M.G. – The one piece of equipment I couldn’t live with out is my computer and art software. I think often in the art world and our particular hot rod scene the computer is frowned upon by artists. That’s a foolish attitude though i think. The computer allows you to be much more productive and make better work. Even if you just use it for sketches not finished product it allows you to do more and better paintings. If you look at the history of art one thing is consistent… great artists and art movements always used the lates technology for the time and applied it to there art. The renaissance used linear perspective, impressionists used paint in tubes, surrealists used the photograph. The computer is just our current technology so i use it often. However my finished product is away done by hand.

 

J.O. – I agree. It is simply another tool in our tool box. Being an artist we are essentially self employed which means we work harder and longer hours for ourselves than we ever did for any employer. What time of day do you find the most productive?

M.G. – I try to put in a long work day doing half the time on my own personal stuff. The other half of the day gets devoted to freelance projects. I usually hit my sweet spot at night. Its best from 10 to 1 am for me. I get the most clarity and ideas. I love to work late but get up early. This ends up meaning I don’t get enough sleep.

 

J.O. – It seems a lot of artists prefer to work this way. Why do you think you are most productive at night?

M.G. – I’m not sure exactly but i think its a combination of the quiet and everyone’s asleep so there are less distractions. I think these elements help make a less pressured environment to create.

 

J.O. – Tell us where “Fear is the new beauty” came from and what it means to you.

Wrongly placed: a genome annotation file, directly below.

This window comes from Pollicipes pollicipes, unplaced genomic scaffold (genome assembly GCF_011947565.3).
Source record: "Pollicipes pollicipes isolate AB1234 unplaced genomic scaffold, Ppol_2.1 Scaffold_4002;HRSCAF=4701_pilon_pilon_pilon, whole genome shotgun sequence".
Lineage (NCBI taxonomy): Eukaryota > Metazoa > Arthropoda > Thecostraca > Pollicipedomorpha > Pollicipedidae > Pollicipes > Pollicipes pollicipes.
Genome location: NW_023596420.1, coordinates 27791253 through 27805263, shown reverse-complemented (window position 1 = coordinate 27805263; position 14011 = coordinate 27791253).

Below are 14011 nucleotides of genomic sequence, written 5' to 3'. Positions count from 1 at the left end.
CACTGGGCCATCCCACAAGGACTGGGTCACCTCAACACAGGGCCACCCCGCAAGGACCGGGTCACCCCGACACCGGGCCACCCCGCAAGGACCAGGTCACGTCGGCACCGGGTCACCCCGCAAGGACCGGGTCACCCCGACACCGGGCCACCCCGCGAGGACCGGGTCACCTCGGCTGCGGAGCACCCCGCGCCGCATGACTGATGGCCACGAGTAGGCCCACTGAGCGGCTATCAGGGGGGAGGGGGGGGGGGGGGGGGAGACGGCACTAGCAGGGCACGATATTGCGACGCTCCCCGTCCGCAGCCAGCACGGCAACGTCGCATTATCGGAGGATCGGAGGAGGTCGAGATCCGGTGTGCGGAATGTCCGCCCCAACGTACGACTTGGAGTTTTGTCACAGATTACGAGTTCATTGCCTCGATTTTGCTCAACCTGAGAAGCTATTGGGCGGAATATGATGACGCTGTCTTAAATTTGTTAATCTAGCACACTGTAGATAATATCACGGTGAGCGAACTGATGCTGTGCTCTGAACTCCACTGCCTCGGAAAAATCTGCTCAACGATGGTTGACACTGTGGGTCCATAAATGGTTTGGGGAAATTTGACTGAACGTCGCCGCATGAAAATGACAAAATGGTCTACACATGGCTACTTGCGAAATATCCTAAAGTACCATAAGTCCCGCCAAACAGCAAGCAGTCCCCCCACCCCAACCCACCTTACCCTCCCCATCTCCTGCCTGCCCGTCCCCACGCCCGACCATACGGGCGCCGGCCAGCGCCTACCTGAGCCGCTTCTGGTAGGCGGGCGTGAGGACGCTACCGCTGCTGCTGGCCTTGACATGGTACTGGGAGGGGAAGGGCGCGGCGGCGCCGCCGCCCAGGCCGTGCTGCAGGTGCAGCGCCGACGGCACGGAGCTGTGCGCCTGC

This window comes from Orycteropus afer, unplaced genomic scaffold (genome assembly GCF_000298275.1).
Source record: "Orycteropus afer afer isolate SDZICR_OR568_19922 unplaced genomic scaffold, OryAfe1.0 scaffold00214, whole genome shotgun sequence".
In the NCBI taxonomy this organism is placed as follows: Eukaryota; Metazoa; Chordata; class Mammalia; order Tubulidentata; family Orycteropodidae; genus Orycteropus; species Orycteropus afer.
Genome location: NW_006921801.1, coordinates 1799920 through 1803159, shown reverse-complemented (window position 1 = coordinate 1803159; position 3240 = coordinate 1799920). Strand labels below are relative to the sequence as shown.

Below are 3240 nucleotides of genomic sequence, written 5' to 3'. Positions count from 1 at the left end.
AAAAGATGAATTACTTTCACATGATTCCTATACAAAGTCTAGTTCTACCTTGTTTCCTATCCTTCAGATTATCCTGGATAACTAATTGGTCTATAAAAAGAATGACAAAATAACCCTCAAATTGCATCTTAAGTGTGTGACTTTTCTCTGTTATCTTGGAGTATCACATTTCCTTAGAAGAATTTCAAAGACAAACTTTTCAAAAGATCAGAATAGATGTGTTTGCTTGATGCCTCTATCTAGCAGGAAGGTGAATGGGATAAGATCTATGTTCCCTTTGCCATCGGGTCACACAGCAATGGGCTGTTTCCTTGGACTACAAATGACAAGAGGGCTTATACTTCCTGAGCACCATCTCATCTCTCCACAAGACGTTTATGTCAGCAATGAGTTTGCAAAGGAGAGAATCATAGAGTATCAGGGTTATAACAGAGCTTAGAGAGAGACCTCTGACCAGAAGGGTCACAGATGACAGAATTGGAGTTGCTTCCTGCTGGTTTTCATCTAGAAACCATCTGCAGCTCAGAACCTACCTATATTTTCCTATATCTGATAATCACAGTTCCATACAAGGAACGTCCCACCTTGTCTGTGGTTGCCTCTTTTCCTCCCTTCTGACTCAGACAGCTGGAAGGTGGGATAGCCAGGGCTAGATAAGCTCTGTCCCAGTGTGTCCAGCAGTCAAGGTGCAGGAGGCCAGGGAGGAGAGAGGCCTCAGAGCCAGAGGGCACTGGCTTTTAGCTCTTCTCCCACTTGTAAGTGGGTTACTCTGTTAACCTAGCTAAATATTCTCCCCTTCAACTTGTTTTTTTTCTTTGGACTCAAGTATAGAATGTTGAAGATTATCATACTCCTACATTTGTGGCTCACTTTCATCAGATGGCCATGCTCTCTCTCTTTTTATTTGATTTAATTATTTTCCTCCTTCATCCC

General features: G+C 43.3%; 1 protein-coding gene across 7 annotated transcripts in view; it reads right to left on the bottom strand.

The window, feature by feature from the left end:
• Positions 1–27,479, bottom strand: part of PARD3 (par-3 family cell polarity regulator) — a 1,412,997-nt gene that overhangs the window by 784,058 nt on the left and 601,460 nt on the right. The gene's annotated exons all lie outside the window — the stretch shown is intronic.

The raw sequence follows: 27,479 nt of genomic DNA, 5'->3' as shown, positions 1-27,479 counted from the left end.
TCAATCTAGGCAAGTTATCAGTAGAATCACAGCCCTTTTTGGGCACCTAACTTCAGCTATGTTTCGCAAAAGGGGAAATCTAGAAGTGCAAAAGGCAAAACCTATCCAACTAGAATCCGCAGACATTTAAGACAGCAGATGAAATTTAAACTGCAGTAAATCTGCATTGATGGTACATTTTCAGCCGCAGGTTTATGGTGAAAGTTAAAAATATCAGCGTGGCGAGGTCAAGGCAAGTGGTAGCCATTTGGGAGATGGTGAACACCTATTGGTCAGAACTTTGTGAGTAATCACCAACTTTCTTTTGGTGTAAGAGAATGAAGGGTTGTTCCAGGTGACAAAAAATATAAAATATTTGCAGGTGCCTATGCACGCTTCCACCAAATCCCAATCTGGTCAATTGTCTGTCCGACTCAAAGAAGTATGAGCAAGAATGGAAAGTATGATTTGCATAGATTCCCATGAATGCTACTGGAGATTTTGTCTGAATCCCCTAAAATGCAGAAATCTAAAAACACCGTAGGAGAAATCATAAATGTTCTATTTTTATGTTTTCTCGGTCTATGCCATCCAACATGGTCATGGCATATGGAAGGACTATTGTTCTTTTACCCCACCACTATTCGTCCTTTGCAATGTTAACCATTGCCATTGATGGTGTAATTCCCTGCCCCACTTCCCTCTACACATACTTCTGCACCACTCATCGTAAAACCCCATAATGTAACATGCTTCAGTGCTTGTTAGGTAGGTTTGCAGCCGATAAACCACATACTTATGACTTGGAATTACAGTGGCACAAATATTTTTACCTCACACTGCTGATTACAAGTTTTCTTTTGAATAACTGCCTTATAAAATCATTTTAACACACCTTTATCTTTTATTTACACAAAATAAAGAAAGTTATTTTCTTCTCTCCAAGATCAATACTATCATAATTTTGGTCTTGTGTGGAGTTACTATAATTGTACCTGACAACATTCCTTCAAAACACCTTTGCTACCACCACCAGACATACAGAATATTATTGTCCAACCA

M.G. – My slogan came from something I heard a girl say at a college critique. She said that in the art world ugly was the new beautiful and I thought she had a good point but I thought often it was fear that dictated the publics taste so the idea was born … Fear is the new beauty. The whole idea is that people need to be aware of how badly the media manipulates our thinking in everything form our personal hygiene products to our moral principles. Heck if someone sees it on t.v. Then it is absolute truth. Right?

 

J.O. – What advice do you have for young people interested in a career in the arts?

M.G. – Don’t be afraid. Just put your work out there. Do something unique. If you wait too long then it will pass you by. Produce a lot and don’t be lazy… These are all phrases I live by. Also if you want to work for yourself then do it. Don’t slave away for some company that will get all the glory and in end not give a crap about you. Your youth is your greatest strength. The longer you wait the older you get and the harder it becomes.

 

J.O. –  Max thanks so much for taking the time to do this. Where can people find your work?

M.G. – I show at many galleries. I am most proud of showing at la luz de jesus in l.a. Its my favorite place. Also i love gasoline gallery, the hive gallery, kustom lane in australia and most recently sacred gallery in new york.

Max Grundy Fear is the New Beauty www.maxgrundy.com

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7 Responses to “The Screwball Confidential Interview – Max Grundy”

  1. Great story – thanks for providing the insights guys!

  2. penciltothemetal.wordpress.com Says:

    Thanks Max & James.

    I found various points of interest- merely discussing art is rare for me. You obviously carefully consider design before it is shown.
    This I often struggle with- as a plein air type- work often comes across with primary design deficiencies intact.

    Holy cow that Riviera rocks!

    Steve Brown

  3. hey guys ..

    received a warm welcome from you both at wintersun –
    you both should be proud of your works !!

    have a good one –
    jimbo ..

  4. Tony (Barney) Peake Says:

    James,
    Thanks for the blog, great idea and excellent interview.
    Many future artists out there ask me, how, why, when, where and what to do about “making it” ?
    Max hit the nail on the head. Just get into your art and do it.
    Everthing takes an effort, if art is your life, make your life with art !
    Barney.

  5. James,
    I will network your blog info through our site.It is a good read.
    Barney

  6. Hello, I think your site might be having browser compatibility issues.
    When I look at your website in Chrome, it looks fine but
    when opening in Internet Explorer, it has some overlapping.

    I just wanted to give you a quick heads up! Other then that, great blog!